The next major crisis will likely not involve a deflationary collapse, but rather an inflationary spiral. When the long-term Kress cycle bottoms later this year, the new long-term cycle of inflation which follows may well cause a major shift in the American standard of living. The Fed’s zero interest rate policy (ZIRP) will end as the natural rate of interest begins rising. The velocity of money (the rate at which money changes hands) will reverse its long-term downward trend and will commence a new uptrend as money finally comes out of the sidelines. Corporate and consumer borrowing will both also steadily increase.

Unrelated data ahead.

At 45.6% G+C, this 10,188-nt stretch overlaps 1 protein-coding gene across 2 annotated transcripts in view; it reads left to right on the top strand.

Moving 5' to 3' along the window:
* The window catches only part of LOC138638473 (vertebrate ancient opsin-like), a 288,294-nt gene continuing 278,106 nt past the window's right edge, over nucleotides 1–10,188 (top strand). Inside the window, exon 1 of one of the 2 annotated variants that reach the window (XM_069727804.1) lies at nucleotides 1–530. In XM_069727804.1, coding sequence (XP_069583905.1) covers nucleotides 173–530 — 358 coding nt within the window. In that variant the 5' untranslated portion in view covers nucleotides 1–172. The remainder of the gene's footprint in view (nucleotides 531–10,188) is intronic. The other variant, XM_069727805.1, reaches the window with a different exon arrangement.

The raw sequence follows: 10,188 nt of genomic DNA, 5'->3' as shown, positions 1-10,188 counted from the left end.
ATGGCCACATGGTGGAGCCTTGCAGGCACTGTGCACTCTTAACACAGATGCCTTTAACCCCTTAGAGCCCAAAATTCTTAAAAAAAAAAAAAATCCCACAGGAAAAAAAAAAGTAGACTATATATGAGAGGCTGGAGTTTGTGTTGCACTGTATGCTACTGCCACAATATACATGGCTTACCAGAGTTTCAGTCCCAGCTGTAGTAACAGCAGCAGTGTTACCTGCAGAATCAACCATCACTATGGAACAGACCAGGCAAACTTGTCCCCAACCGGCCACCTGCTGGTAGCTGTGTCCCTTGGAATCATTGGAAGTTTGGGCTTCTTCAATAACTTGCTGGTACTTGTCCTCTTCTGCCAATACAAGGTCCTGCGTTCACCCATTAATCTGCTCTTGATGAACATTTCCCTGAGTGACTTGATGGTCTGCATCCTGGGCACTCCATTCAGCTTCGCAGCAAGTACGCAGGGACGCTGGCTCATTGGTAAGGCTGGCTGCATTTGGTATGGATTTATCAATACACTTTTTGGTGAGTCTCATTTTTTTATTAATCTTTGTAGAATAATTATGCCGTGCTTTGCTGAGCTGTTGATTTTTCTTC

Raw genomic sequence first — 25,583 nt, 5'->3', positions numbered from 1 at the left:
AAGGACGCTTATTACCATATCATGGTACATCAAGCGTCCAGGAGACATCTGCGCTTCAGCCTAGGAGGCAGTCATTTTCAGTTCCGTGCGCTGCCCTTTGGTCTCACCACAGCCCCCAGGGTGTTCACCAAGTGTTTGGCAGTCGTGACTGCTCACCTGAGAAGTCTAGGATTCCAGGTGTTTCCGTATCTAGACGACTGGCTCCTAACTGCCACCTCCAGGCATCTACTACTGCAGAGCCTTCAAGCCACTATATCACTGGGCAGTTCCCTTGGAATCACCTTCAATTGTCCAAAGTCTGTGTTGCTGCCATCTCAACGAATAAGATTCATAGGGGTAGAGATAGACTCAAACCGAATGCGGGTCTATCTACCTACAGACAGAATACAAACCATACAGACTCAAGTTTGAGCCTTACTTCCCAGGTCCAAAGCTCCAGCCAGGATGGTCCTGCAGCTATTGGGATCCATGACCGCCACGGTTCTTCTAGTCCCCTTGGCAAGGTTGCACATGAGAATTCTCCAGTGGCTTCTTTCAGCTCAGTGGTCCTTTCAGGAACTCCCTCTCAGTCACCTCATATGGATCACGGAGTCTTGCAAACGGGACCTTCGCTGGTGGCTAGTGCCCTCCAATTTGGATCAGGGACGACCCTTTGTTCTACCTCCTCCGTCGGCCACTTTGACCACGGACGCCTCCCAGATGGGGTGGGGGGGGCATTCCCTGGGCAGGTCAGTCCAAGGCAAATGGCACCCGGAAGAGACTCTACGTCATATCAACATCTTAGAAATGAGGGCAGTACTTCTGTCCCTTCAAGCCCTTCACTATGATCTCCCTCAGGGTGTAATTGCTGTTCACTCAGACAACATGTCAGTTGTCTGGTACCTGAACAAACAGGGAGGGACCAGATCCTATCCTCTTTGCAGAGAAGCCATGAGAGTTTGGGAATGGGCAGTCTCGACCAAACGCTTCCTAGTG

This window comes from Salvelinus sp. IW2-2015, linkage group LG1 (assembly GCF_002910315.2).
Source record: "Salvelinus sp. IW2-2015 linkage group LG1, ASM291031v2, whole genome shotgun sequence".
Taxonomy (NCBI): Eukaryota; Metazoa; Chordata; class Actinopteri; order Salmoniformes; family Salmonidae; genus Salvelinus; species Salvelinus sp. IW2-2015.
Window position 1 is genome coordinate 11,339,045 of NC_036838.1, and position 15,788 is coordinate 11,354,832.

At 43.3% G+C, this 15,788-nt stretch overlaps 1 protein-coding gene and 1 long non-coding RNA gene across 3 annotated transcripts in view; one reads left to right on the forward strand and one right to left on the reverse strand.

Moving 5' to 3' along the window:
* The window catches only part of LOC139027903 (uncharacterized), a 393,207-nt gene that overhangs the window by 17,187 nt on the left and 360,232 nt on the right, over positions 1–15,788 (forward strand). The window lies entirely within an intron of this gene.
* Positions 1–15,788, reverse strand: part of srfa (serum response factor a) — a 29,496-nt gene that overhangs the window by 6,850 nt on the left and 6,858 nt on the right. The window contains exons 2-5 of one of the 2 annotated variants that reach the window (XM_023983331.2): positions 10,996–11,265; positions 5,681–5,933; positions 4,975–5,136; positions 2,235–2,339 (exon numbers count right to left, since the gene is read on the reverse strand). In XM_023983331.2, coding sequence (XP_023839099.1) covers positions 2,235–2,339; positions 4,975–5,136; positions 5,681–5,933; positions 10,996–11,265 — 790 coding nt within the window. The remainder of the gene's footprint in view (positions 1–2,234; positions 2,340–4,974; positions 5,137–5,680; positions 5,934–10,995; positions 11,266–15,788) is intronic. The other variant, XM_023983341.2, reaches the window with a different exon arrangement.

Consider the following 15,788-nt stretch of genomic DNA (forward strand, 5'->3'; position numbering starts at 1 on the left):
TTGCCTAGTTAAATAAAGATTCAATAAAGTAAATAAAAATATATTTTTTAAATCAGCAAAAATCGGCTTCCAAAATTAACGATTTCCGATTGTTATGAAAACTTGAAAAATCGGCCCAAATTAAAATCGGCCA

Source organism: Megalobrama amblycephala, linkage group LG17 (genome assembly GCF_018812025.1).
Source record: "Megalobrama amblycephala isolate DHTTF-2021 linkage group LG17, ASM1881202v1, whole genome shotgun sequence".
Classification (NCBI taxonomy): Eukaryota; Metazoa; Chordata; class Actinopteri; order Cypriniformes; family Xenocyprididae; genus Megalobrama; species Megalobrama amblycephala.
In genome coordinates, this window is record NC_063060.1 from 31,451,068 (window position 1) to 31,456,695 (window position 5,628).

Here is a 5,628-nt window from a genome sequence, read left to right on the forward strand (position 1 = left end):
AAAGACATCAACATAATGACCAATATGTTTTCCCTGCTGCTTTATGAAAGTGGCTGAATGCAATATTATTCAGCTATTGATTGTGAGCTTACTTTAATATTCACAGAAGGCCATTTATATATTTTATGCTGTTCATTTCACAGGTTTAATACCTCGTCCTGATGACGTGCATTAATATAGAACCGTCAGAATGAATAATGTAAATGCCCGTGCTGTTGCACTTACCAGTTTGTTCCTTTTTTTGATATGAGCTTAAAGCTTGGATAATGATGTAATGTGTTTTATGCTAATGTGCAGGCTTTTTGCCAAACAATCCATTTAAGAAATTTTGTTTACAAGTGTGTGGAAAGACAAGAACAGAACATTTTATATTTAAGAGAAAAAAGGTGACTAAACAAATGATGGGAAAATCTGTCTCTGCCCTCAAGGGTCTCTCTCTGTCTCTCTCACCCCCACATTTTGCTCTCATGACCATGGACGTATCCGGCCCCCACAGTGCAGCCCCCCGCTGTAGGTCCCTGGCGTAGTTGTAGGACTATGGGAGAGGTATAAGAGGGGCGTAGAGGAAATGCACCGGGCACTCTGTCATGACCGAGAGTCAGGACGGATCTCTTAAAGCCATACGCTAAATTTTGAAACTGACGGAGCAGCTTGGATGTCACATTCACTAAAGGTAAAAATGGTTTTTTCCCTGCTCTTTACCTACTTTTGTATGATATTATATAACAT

At first this will be highly stimulating for the economy. According to classical K-Wave theory, the early years of the long-term inflation phase are typically benign and are likened to the mild spring season which follows winter (deflation). This time around, though, will probably be different. Considering the tremendous amount of money sitting idle along with several years’ worth of pent-up demand, the money that will inevitably be unleashed upon the economy in the years following 2014 will quickly increase inflationary pressure. Prices for both raw commodities and finished goods will rise and wages, which have been stagnant for years, will finally do the same. Combined with rising interest rates, the post-2014 economic climate will be fundamentally different from that of the last 15 years.